“I had disbelief. I’d read the record and kept thinking to myself, ‘surely that can’t be right’,” Pascoe says. “An observation of that importance couldn’t have gone straight through to the keeper without anyone in education or politics or history remarking on it, but that’s what happened.”

From the Wikipedia article about Bruce Pascoe:  He acknowledges his Cornish and European colonial ancestry as well as his love of “the broader Australian culture”, but says that he feels Aboriginal, saying “It doesn’t matter about the colour of your skin, it’s about how deeply embedded you are in the culture. It’s the pulse of my life”.


Can’t resist a happy koala story  LINK:   Koala rescue story (short video)

koala_video_clip


Posted by Liz; Exploring Colour (2020)

16 thoughts on “Indigenous Australia

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  1. Another excellent summary of the huge tragedy that the rampant bushfires are for First Australians. My son has Bruce Pascoe’s book and he has loaned it to me so that I can read it this summer. There is a version of Mr Pascoe’s book for children, “Young Dark Emu” that your readers might also be interested in.

    Liked by 1 person

    1. Thanks for mentioning Mr Pascoe’s book for children and I’d also like to try and make time to read Dark Emu. Must make an effort to get it from the library.

      Like

    1. Very hard. It’s shocking to see what’s been predicted actually happening, and so close to home. I’ve actually seen a warning to people who’re on rainwater down south here in NZ, to be aware of possible contamination from the pollution that’s come across from Australia!

      Liked by 1 person

    1. That means a lot to me, and thank you. I’ll tell you why. I’ve just been reading an article with the title “Global Apathy Toward The Australia Fires Is A Scary Portent”. Thank you.

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      1. Liz, I cannot believe this is apathy because people do not care. If there is something like apathy, it must be because they feel there is nothing they can do to help. We are very aware in Sweden where I live, and worried, and concerned, and angry of people who do not acknowledge the climate changes. The leaders in Australia seem very little prepared. And continuing with the fossil coal…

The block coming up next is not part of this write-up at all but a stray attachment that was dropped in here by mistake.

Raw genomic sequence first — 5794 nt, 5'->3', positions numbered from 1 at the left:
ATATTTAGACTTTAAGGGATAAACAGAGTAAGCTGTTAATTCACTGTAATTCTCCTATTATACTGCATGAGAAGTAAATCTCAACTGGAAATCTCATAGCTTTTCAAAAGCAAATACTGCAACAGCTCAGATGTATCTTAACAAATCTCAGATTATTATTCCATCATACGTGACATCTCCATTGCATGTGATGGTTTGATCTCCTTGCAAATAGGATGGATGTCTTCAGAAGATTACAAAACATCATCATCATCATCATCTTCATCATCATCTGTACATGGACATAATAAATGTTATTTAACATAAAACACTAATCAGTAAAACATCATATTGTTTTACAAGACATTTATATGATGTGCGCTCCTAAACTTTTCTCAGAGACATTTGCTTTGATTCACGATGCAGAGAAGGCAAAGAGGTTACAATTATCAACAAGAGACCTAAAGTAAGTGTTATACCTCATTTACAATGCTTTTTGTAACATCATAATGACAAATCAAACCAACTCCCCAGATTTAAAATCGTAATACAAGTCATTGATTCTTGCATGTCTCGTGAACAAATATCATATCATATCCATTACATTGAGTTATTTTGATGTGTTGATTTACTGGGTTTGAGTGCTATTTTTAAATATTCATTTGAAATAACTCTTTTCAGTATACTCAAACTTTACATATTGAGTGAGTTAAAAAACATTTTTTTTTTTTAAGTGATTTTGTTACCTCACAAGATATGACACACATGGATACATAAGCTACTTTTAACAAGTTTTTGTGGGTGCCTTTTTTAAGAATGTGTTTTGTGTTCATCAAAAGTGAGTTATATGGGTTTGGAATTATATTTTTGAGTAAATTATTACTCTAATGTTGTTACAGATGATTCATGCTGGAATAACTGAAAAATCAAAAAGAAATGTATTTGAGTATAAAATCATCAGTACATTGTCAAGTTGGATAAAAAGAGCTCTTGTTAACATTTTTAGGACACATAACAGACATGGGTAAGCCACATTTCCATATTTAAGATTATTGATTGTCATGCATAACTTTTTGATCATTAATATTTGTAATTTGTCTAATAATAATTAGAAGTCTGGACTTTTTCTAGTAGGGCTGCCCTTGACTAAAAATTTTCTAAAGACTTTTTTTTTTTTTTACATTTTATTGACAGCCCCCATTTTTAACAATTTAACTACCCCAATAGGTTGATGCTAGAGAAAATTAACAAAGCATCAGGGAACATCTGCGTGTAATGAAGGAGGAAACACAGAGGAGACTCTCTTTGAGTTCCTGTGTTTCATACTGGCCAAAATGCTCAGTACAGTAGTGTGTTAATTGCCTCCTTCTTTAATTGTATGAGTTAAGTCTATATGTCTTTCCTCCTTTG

Liked by 1 person

        1. I think global awareness has vastly improved since the events at New Year. I’ve seen Aussie people on Twitter profusely thanking BBC for their reporting. I’ve never been able to understand the Aussie politics, media, and fossil fuels which all seem inextricably woven together but I’ve learned a lot recently. If you’re interested, this is my latest interesting read: https://bylinetimes.com/2020/01/06/australia-can-only-save-itself-if-it-fixes-the-rot-in-its-political-system/

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          1. Read it – a very frightening, but essential article. In fact, the old song about “Money makes the world go around” is what will be our downfall. Thank you for giving me the link.

            Liked by 1 person

  2. Valuable insight. Thank you. It strikes me how similar the Australian culture is to the American culture – both the good and the bad. The bad was reflected in a previous post of yours with the New York Times editorial. This one shows the good.

    Liked by 1 person

  3. What’s happening in Australia is horrific – hopefully by sharing awareness of it we can increase the demand for action. What else can we do? (Apart from trying to do what we can in our own areas because we affect the whole world with what we do…)

    Liked by 1 person